PHOENIX -- A fighter jet operated by a military contractor crashed outside Phoenix on Thursday, but the pilot ejected safely and no one on the ground was hurt, a spokesman for the contractor and U.S. Air Force officials said.
The French-made Mirage F1 crashed near Buckeye, a growing community about 30 miles (48 kilometers) west of Phoenix.
John Rupp, director of foreign military sales for Airborne Tactical Advantage Co., confirmed it was one of his company's jets that went down. The pilot was taken to a hospital and treated for minor injuries, he said.
"The pilot is safe and doing well," Rupp told The Associated Press.
The plane was destroyed. The company said it will work with investigators to determine the cause of the crash.
Officials at Luke Air Force Base in nearby Glendale later confirmed the crash and said it occurred late Thursday morning about 15 miles (24 kilometers) west of the base in an unpopulated area. The plane had been operating out of Luke, the Air Force's main base for training F-35 fighter pilots.
The Air Force sent crews from the base fire department, explosives ordnance specialists and police to secure the site. The Buckeye Fire Department was also on scene.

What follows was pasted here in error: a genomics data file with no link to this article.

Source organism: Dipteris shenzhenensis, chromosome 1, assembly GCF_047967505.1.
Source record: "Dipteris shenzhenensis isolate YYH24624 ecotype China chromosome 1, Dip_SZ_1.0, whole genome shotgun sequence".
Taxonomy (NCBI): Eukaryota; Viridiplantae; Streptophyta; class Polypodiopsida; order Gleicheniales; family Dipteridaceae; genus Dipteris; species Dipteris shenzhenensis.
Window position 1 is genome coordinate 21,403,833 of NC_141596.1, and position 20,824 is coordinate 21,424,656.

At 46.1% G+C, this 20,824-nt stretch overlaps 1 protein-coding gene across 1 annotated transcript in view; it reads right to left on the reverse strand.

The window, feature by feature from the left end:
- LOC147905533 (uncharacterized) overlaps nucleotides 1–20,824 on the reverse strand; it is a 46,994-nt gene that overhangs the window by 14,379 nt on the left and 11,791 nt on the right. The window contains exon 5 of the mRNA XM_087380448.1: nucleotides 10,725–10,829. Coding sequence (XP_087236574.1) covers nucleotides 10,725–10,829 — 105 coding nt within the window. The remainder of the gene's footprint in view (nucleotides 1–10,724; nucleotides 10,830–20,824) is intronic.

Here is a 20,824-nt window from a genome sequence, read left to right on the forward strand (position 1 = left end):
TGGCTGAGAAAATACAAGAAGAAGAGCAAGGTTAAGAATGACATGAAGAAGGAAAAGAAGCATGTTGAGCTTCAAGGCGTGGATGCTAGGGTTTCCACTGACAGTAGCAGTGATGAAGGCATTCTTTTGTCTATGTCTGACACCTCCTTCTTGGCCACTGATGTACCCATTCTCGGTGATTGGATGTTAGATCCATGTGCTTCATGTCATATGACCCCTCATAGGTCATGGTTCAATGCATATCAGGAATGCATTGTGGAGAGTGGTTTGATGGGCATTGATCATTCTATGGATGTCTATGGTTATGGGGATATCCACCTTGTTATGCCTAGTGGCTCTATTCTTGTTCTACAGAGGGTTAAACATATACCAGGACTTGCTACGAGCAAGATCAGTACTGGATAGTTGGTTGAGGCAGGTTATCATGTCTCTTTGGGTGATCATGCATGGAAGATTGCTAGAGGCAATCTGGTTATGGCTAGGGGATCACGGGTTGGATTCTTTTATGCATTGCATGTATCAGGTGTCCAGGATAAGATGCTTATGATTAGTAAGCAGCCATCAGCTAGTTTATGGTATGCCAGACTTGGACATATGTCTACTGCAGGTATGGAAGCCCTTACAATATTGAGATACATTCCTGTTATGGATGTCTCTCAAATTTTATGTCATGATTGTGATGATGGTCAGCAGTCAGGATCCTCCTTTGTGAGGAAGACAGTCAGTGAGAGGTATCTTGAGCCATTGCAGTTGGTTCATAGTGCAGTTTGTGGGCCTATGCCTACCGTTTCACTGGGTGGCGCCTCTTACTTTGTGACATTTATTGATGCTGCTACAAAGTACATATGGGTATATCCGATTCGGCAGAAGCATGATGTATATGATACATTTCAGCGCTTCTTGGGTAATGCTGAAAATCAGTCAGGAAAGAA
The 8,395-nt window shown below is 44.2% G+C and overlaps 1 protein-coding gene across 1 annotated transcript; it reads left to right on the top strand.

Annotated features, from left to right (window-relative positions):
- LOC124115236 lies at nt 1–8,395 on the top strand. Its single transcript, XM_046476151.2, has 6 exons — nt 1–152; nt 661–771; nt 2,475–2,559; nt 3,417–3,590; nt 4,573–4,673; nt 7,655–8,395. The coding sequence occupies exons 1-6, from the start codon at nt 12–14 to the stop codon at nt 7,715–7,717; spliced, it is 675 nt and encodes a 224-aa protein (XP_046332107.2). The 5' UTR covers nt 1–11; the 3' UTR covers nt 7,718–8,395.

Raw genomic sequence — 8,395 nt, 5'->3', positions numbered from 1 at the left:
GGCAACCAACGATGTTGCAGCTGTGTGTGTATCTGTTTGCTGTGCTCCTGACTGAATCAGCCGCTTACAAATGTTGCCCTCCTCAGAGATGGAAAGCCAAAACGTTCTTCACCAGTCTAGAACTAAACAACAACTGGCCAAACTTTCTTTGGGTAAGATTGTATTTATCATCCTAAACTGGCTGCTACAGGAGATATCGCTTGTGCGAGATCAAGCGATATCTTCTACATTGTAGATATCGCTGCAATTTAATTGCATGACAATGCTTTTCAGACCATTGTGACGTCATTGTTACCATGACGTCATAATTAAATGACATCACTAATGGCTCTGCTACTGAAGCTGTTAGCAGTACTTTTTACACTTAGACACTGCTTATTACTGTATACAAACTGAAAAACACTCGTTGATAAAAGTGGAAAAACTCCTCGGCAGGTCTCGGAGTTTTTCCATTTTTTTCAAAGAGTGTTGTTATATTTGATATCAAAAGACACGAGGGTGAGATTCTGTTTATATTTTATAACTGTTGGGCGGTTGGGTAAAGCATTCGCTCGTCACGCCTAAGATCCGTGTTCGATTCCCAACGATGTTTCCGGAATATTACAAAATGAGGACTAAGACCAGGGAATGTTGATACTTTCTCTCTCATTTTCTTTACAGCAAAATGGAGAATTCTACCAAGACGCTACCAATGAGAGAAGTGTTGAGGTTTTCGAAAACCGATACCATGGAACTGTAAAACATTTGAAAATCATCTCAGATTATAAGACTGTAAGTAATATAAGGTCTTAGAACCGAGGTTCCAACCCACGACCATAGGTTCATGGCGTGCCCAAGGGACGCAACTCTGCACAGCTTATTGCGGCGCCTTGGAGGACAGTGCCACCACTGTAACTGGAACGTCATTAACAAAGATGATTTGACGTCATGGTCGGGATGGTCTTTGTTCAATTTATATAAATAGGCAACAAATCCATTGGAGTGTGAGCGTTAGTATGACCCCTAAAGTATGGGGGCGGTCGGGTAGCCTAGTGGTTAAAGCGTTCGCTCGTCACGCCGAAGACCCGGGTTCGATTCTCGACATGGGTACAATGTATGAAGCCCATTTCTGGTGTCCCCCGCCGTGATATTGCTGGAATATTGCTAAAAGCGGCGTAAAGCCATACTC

Brig. Gen. Gregory Kreuder, commander of the base's 56th Fighter Wing, said in a statement that the base is committed to safety.
“We are thankful for the continued outstanding support Luke receives from our community partners, especially during difficult situations like this," Kreuder said. "Finally, I’m grateful nobody was hurt on the ground, and the pilot was safely recovered with only minor injuries.”
Airborne Tactical Advantage is one of a growing number of contractors that fly aircraft to help train military aviators. The company provides aggressor aircraft to help military fighter pilots learn their trade as well as other services to the military.
Another Mirage F1 operated by a different contractor crashed in Las Vegas last year as the pilot came in to land at nearby Nellis Air Force Base. The pilot — Nicholas Hunter Hamilton, 43, of Las Vegas — died.
The May 24 crash happened after Hamilton had an inflight emergency, and the plane crashed into a neighborhood, bursting into flames. Hamilton ejected shortly before the plane hit the ground.
Hamilton, a retired U.S. Air Force pilot, was working for military contractor Draken International.
Another crash of a military contractor aircraft happened in 2015 in southern Arizona, killing Marine Lance Cpl. Anthony T. DuBeau. The 23-year-old from Kenosha, Wisconsin, was in a pickup truck providing safety oversight for a construction crew working alongside the runway at Marine Corps Air Station-Yuma.
A National Transportation Safety Board report said the pilot of the BAE Systems Hawk jet took off at too low a speed on March 11, 2015. The British-built jet flying on a mission for the Air Force wobbled, veered off the left side of the base runway and eventually hit the pickup.